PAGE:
2. Signaling Diversity in GPCRs

2.1. G Protein and Non-G Protein Signaling

Since their discovery, GPCRs have been considered to be primarily G protein-signaling entities. This knowledge has been demonstrated to be exceptionally successful in allowing the creation of a huge variety of effective pharmacotherapeutics. Hauser et al. evaluated in 2017 that 475 FDA-approved drugs target GPCRs, which is 34% of all FDA-approved drugs [32]. Even with this specific G protein focus, agents have been generated that can control the bias amongst diverse forms of G protein-signaling output [23][33]. In the last decade, our appreciation of GPCR-signaling complexity has been enhanced by the demonstration of simultaneous signaling activities emanating from GPCRs that are either G protein-based or controlled by non-G protein-signaling adaptors. Even with just the primary consideration of G protein activation, it is evident that the receptor conformations for G protein activation are different between specific G protein pools and that synthetic and naturally occurring ligands can selectively facilitate the formation of different receptor coupling conformations [23][34]. Multiple distinct forms of agonist ligands for a single GPCR type have now been discovered to only activate a subset of G proteins or a subset of downstream signaling effectors or induce G protein coupling without initiating internalization and desensitization [23][35][36]. Given the successful exploitation of the therapeutic intervention of GPCR-based G protein signaling, it is likely that it will be possible to improve this index even further by exploiting the true complexity and diversity of GPCR signaling [32][37]. Apart from the classical G protein signaling, multiple research lines have pointed towards the presence of non-G protein-based signaling, mainly through β-arrestins [38][39][40]. One of the first studied examples of this novel signaling activity was the β-arrestin-dependent activation of extracellular signal-regulated kinases 1/2 (ERK 1/2) [29][41]. Compared to the rapid and transient manner of G protein signaling [39], β-arrestin-linked pathway activation has a later onset but is sustained over a long period and entrains long-term l cellular transcriptional and proteomic effects [42][43][44][45]. β-arrestin also serves as a negative regulatory protein for signaling through G proteins and is responsible for GPCR internalization [45][46][47]. However, there is still some dispute in the field with respect to the interdependence of G protein and β-arrestin signaling; recently, complete G protein independence could not be proven in a serum-starved in vitro G protein knockout model [41]. Evidence has also been revealed recently that suggests that certain specific forms of orphan receptors (D6R and C5aR2) appear to be able to functionally interact with β-arrestins but not with G proteins [48]. This data reinforces the posit that there are likely a diverse range of receptorsome entities that are prewired to specific independent downstream signaling pathways.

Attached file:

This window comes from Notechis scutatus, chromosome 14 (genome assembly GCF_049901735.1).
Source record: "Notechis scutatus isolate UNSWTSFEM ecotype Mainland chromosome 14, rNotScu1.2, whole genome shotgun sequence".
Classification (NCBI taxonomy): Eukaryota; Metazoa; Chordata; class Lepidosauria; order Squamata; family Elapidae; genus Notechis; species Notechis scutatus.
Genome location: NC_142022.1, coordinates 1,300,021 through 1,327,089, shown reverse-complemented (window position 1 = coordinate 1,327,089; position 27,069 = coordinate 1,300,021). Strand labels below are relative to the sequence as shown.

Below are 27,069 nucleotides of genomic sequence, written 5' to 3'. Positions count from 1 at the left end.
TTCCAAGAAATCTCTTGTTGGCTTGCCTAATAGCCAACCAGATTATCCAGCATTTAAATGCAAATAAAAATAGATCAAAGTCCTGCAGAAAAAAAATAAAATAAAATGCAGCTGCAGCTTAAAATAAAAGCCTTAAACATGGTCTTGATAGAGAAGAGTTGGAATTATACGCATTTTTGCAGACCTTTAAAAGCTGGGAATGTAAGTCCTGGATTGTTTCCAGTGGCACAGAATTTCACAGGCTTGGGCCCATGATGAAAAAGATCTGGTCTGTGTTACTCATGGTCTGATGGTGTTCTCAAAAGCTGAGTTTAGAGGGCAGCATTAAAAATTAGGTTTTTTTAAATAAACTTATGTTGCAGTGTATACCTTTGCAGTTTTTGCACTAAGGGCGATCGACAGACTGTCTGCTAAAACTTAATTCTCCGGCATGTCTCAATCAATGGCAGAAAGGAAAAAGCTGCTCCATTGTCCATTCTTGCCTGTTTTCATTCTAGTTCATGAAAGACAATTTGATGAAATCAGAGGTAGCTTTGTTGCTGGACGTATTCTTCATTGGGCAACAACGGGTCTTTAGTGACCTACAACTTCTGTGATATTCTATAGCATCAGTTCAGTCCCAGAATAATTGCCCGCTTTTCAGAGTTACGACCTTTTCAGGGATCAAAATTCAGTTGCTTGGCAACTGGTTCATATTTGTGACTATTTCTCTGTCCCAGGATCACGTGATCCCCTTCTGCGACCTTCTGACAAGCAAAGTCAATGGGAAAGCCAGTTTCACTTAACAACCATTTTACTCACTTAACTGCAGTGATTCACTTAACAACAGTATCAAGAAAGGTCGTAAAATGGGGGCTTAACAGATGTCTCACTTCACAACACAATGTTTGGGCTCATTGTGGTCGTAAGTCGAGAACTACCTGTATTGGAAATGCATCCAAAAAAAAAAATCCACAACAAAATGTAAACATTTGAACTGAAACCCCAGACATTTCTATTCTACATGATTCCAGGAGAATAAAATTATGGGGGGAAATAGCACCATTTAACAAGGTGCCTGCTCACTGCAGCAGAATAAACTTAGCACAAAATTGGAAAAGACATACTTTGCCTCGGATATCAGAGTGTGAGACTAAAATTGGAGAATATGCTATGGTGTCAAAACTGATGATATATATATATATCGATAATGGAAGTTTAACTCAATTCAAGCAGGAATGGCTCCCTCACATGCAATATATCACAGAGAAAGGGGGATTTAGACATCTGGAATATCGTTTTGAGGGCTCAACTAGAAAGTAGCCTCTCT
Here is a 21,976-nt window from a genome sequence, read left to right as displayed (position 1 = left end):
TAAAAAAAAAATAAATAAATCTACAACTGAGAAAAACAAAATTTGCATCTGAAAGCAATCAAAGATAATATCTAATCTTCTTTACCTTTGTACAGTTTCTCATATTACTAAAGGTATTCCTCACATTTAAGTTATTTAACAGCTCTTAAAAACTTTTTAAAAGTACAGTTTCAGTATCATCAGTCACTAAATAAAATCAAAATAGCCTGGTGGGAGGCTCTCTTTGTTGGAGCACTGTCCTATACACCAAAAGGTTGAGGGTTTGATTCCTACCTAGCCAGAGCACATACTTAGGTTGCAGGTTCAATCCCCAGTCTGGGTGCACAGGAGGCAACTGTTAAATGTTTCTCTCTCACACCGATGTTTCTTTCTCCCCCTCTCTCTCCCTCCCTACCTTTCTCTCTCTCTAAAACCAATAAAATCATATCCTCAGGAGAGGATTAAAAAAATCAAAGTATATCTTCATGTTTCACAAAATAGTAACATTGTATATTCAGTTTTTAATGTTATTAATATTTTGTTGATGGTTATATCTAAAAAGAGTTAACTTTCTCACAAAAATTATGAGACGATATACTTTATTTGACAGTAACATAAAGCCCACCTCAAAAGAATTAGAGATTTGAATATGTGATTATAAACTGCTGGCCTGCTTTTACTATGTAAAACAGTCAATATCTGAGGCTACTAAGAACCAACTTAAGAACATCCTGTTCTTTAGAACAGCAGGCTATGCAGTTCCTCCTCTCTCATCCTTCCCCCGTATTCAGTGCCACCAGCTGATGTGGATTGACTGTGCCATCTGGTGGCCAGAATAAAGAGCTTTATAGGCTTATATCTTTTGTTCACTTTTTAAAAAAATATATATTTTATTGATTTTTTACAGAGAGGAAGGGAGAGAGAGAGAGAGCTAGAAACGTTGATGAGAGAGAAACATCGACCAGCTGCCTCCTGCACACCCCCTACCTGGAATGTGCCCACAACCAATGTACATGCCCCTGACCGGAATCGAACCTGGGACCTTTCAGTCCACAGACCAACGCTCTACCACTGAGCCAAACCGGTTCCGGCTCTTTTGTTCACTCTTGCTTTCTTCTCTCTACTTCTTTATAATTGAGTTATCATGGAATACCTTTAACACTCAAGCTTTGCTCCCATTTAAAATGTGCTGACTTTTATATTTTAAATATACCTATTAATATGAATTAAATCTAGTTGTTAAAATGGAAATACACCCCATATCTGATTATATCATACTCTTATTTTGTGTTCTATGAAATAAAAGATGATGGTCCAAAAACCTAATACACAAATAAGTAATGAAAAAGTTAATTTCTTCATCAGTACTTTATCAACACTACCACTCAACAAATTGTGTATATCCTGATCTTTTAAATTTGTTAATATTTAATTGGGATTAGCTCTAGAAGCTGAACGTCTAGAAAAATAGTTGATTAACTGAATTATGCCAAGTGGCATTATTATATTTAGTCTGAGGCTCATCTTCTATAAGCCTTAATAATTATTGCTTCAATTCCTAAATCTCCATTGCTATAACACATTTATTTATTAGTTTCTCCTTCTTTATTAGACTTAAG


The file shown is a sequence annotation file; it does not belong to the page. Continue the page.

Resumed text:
2.2. G Protein-Coupled Receptor Complexes